The brigade went from house to house. At first they entered homes and asked, "How much grain have
you got for the government?" "I haven't any. If you don't believe me search for yourselves," was the usual
And so the "search"
began. They searched in the house, in the attic, shed, pantry and the cellar. Then they went outside and searched the barn,
pig pen, granary and the straw pile. They measured the oven and calculated if it was large enough to hold hidden grain behind
the brickwork. They broke beams in the attic, pounded on the floor of the house, tramped the whole yard and garden. If they
found a suspicious-looking spot, in went the crow-bar.
Miron Dolot recalls:
They measured the thickness
of the walls, and inspected them for bulges where grain could have been concealed. Sometimes they completely tore down suspicious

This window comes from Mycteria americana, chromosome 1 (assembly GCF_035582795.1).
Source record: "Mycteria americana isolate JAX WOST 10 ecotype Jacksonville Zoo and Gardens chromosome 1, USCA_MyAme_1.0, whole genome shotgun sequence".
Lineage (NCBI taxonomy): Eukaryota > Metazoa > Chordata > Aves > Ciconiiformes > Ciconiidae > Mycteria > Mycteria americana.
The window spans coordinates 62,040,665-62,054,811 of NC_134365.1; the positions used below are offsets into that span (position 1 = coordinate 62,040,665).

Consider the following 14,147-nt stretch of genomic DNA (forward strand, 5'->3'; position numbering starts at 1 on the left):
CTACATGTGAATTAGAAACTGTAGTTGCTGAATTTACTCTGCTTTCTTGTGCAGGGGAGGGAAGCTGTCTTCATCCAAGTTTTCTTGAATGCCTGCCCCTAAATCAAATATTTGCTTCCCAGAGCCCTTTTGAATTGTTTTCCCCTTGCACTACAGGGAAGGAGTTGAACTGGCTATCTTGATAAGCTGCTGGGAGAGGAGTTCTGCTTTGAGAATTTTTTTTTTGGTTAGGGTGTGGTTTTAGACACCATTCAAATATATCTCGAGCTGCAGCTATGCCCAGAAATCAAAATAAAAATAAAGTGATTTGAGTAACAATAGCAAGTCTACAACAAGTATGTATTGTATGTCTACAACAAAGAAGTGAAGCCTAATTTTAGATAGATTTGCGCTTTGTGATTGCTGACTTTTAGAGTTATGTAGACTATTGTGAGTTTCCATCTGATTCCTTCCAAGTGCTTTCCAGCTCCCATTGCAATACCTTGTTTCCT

walls.... Nothing in the houses remained intact or untouched. They upturned everything: even the cribs of babies, and the
babies themselves were thoroughly frisked, not to mention the other family members. They looked for "hidden grain"
in and under men's and women's clothing. Even the smallest amount that was found was confiscated. If so much as a small
can or jar of seeds was found that had been set aside for spring planting, it was taken away, and the owner was accused
of hiding food from the state.
Of course, to avoid starvation, nearly every family did attempt to conceal
food. But experience soon made the brigades proficient at detecting even the most clever hiding places.
The result was mass starvation that took millions
of lives during the terrible winter of 1932-33. Food was nearly impossible to find anywhere. Many begged neighbors for potato